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HOME > TOPICS > Nuclear Abolition & The Next Arms Race      
May 15 & 18 Book Release Events: Reactor-Grade Plutonium and Nuclear Weapons: Exploding the Myths

On May 15 and 18, 2018, NPEC held two lunch events to mark the release of its latest book, Reactor-Grade Plutonium and Nuclear Weapons: Exploding the Myths, by Greg Jones. The events featured talks by Greg Jones and Olli Heinonen, former Deputy Director for Safeguards at the International Atomic Energy Agency.

May 15, 2018

On May 15 and 18, 2018, NPEC held two lunch events to mark the release of its latest book, Reactor-Grade Plutonium and Nuclear Weapons: Exploding the Myths, by Greg Jones.

Now that the United States is not a party to the nuclear deal with Iran, there is a distinct possibility that Iran might stockpile material that would enable it to make a bomb. Saudi Crown Prince Mohammed bin Salman, meanwhile, announced on 60 Minutes that Saudi Arabia would get a nuclear weapon "as soon as possible" if Iran got a bomb. Both cases raise the prospect that these nations might use their "peaceful" nuclear power facilities to make their first batch of bombs. Some Japanese and South Korean legislators and government officials also favor using their countries' civil nuclear infrastructure to develop nuclear bomb options. Turkey and Egypt, also insist they have a right to reprocess spent power reactor fuel to make separated plutonium.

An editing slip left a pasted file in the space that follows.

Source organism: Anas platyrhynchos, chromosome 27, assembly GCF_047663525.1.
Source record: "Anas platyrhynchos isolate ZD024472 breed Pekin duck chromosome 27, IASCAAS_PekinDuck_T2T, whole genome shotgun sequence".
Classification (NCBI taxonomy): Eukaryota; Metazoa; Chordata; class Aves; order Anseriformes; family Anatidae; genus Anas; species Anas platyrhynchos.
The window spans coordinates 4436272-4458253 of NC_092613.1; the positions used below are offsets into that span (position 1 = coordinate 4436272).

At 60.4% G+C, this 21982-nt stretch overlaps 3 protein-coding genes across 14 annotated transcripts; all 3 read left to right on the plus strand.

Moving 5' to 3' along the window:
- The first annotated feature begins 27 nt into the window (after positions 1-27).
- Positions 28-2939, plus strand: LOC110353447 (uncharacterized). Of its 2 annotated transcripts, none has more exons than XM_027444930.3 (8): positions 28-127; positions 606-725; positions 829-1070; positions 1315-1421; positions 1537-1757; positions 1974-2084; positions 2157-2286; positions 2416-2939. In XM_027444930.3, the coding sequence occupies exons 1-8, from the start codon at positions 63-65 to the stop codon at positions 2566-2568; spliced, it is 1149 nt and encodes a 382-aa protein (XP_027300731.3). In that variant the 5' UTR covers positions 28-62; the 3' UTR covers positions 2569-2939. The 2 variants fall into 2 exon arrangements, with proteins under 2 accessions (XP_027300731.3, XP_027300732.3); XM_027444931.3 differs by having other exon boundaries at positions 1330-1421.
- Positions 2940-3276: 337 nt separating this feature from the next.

This raises the question: Could these countries use nuclear power reactor plutonium to make effective bombs? This question has long been debated. The nuclear power industry downplays this possibility. In his book, Greg Jones, who has done decades of research on this question, refutes each of the industry's contentions. What is the difference between power reactor-grade plutonium and weapon-grade plutonium? Why do some people believe reactor-grade plutonium can't be used to make nuclear weapons? Has it ever been used to produce a nuclear explosive? Have any countries planned to use reactor-grade material to make their first nuclear weapons? What are the policy implications of the answers to these questions?

Watch the videos below to see how Greg Jones and Olli Heinonen, former Deputy Director for Safeguards at the International Atomic Energy Agency, sort through this debate.

 

 Gregory Jones
Proliferation Matters

 


Olli Heinonen
Foundation for Defense of Democracies


Q+A


Full Video

The Nonproliferation Policy Education Center (NPEC), is a 501 (c)3 nonpartisan, nonprofit, educational organization
founded in 1994 to promote a better understanding of strategic weapons proliferation issues. NPEC educates policymakers, journalists,
and university professors about proliferation threats and possible new policies and measures to meet them.
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